5 Interesting Facts About the Liver
The liver is an amazing and busy organ. It is estimated that the liver is responsible for around 500 different functions within the body!1 Now that is one impressive resume!
With a few hundred different skills it was not difficult to find some lesser-known and interesting tidbits. Let’s jump right in and look at some of the more unique, interesting, and surprising facts about the liver.
It is the largest internal organ
Your liver is a heavyweight. Literally. At any given moment your liver is holding approximately 13% of your blood supply.1 Which is impressive for an organ the size of a toddler’s foot. For my American friends, that is approximately 5.5 inches in a fully grown adult (14 cm for community members up North and abroad.)
While our skin is the largest organ in our entire bodies our livers hold the title for the largest and heaviest of our internal organs weighing approximately 3lbs (1.5 kg) and having a thickness of about 6 inches (15 cm.)2
The liver is our first heart
During pregnancy, the ways that our organs work and the functions they perform are very different from the roles they have once born. The main function of the liver in human fetuses is cardiovascular (meaning to do with the heart muscle, its functions, and the circulatory system.)1
Fetuses receive their nutrients from the umbilical cord rather than by using their own developing digestive systems. This leaves the liver with little work in its more well-known duties like filtering vitamins, nutrients, and toxic chemicals from our blood and bodies.
To compensate it plays vital functions in circulation and the creation of blood cells. Once born the liver transitions and begins performing more filtration, digestive, and metabolic functions.
A stem cell creating machine
During pregnancy, the liver plays an essential role in a process called ‘hematopoiesis,’ which is the name for the formation of blood and the different components that produce blood on a cellular level. Through involvement in this process during fetal development, the liver also plays a role in creating a niche environment that promotes hematopoietic stem cell growth and proliferation along with storing hematopoietic stem cells as they move along to their journey to their final destination in the bone marrow.3
It is super nutritious
There are two types of people in this world: those who get excited about the phrase ‘we're having liver and onions for dinner' and those who do not (I am regrettably a part of the latter cohort.) I say regrettably because the liver is one of the most nutritionally dense foods out there!4
It is packed full of so many essential nutrients such as B vitamins, magnesium, iron, folic acid and is the food that boasts having the highest concentration of vitamin A.5 Vitamin A is essential for good eye health and plays a key role in reducing inflammation in several diseases such as rheumatoid arthritis and even Alzheimer’s.6
The liver also contains a high level of protein while having a low caloric intake making this organ well deserving of the designation ‘superfood.’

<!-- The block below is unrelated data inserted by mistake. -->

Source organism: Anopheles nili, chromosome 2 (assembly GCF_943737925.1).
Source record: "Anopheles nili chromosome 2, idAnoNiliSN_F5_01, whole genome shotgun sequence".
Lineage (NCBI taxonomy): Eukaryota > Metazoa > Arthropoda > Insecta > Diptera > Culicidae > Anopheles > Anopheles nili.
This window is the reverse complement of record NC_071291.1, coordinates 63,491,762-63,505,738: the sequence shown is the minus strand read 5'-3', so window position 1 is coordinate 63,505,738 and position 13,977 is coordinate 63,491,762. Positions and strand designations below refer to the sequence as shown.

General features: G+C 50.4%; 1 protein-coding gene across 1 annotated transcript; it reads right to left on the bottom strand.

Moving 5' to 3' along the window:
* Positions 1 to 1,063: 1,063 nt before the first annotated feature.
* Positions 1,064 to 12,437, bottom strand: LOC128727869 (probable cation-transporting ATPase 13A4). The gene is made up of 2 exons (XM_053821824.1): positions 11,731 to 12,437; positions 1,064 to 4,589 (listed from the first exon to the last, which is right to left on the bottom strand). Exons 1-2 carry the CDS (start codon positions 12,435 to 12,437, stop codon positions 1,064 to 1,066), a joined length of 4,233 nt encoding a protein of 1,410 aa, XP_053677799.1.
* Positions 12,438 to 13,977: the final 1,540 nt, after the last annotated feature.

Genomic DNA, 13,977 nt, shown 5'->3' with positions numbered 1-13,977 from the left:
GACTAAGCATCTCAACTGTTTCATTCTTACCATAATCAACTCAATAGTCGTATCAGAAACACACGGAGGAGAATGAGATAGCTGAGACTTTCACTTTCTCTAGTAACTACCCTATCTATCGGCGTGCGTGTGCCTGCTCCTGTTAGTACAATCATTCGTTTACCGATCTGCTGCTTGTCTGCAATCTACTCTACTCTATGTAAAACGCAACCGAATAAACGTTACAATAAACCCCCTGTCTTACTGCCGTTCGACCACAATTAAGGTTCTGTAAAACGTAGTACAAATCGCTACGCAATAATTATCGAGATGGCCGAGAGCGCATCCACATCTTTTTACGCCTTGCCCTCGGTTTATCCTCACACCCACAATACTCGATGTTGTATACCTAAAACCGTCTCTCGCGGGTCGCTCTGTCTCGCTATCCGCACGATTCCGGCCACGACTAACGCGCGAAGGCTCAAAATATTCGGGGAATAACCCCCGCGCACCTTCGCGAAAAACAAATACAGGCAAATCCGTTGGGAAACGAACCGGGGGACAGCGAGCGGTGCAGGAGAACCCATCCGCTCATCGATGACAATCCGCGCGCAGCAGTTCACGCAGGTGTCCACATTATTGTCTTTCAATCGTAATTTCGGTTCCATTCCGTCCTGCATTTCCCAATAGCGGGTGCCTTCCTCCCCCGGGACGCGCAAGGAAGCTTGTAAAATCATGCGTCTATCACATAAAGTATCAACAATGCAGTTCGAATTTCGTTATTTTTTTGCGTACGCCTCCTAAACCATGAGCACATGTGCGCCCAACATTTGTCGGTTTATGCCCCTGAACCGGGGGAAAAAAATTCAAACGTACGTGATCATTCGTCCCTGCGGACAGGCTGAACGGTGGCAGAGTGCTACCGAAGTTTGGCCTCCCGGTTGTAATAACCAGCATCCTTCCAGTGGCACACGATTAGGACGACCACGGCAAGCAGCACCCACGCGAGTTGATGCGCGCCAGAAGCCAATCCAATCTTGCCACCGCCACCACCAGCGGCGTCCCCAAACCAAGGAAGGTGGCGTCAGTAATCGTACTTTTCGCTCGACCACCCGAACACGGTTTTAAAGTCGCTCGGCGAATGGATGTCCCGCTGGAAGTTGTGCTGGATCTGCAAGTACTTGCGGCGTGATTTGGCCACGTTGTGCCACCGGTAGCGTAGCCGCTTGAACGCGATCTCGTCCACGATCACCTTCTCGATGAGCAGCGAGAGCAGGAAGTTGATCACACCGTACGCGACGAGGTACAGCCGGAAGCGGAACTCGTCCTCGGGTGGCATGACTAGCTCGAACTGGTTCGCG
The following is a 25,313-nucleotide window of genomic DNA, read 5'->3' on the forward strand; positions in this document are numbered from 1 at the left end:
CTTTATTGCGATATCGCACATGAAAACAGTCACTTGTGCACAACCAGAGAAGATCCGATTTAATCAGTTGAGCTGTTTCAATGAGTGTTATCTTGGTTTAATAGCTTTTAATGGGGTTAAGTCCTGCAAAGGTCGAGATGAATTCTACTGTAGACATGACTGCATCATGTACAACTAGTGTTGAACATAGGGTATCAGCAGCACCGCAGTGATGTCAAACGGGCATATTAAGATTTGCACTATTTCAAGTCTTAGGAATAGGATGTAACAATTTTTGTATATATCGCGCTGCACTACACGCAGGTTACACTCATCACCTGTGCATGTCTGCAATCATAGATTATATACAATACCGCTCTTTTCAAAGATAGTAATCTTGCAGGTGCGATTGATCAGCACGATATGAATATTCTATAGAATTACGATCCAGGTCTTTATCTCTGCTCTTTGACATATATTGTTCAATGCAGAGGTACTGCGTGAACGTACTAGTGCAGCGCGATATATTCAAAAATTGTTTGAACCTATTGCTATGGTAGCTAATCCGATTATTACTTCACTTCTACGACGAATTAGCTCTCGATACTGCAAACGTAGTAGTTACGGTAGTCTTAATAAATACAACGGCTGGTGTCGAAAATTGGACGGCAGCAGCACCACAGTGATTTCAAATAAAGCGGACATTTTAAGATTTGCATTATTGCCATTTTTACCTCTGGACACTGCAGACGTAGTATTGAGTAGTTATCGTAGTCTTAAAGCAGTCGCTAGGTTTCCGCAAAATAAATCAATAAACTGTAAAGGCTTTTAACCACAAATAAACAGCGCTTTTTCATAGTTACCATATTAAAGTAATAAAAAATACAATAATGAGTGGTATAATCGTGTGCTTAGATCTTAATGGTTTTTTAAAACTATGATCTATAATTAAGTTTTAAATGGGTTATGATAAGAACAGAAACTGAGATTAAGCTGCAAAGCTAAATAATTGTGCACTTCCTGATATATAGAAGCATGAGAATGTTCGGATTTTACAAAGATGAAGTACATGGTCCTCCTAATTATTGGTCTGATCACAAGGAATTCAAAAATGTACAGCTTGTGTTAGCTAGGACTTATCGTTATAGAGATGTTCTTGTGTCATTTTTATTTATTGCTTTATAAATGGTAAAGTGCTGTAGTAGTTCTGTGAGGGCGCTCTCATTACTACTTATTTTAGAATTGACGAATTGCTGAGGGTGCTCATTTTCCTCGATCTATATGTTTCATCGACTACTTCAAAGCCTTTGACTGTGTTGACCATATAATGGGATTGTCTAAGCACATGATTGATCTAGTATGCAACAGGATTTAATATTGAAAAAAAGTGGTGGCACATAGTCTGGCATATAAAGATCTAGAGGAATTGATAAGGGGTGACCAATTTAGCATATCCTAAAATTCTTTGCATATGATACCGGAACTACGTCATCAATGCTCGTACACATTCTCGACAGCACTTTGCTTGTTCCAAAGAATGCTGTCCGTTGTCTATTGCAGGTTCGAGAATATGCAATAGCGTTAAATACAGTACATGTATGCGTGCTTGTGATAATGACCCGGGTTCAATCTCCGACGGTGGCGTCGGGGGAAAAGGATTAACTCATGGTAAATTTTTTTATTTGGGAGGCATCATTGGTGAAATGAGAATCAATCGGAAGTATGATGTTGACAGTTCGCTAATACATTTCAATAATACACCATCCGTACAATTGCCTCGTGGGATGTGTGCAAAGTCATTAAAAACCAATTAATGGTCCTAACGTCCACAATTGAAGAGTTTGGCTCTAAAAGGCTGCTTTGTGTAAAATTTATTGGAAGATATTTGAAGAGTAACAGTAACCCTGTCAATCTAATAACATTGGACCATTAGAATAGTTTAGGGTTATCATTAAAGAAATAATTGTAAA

A two-phase detox
One of the most well-known functions of the liver is the role it plays in filtering and eliminating toxic chemicals we ingest from our bodies. Alcohol, drugs, and additives in foods and beverages are all filtered and disposed of by our livers.7 The liver handles this task in a two-phase system, which are called Phase I and Phase II of the liver detoxification pathway.
The purpose of the first phase is neutralization: the liver uses a group of enzymes called the cytochrome P450 family7 to neutralize harmful substances and transform them into substances that are less harmful to our bodies. Once this has been completed the liver then enters Phase II of the detoxification pathway.
The toxins and chemical leftovers from Phase I will build up and can be dangerous to our health if not eliminated and removed from our bodies. The way that the liver does this is by producing a mixture of essential antioxidants and vitamins which make the toxins water-soluble (dissolves in water) in a process known as conjugation.
After the two phases are complete the toxins can now be excreted (removed naturally from the body) in our urine and feces.7
Liver health is so important
The liver plays a variety of critical roles all the way from the very beginning of our lives when we are only a small ball of cells to its day-to-day functions throughout our adult lives. With around 500 separate, and equally important jobs our livers play a primary role in our overall health and wellbeing.
When living with a liver-affecting chronic disease like hepatitis C the risks of developing life-ending liver disease and liver cancer is much higher than it is for persons without hepatitis. This makes ensuring we are doing all we can to increase our liver health is more important than ever and educating ourselves on all things liver is the first step!
Do you know any interesting or unusual facts about the liver? Share them in the comments.
Do you experience long-term side effects from hep C treatment?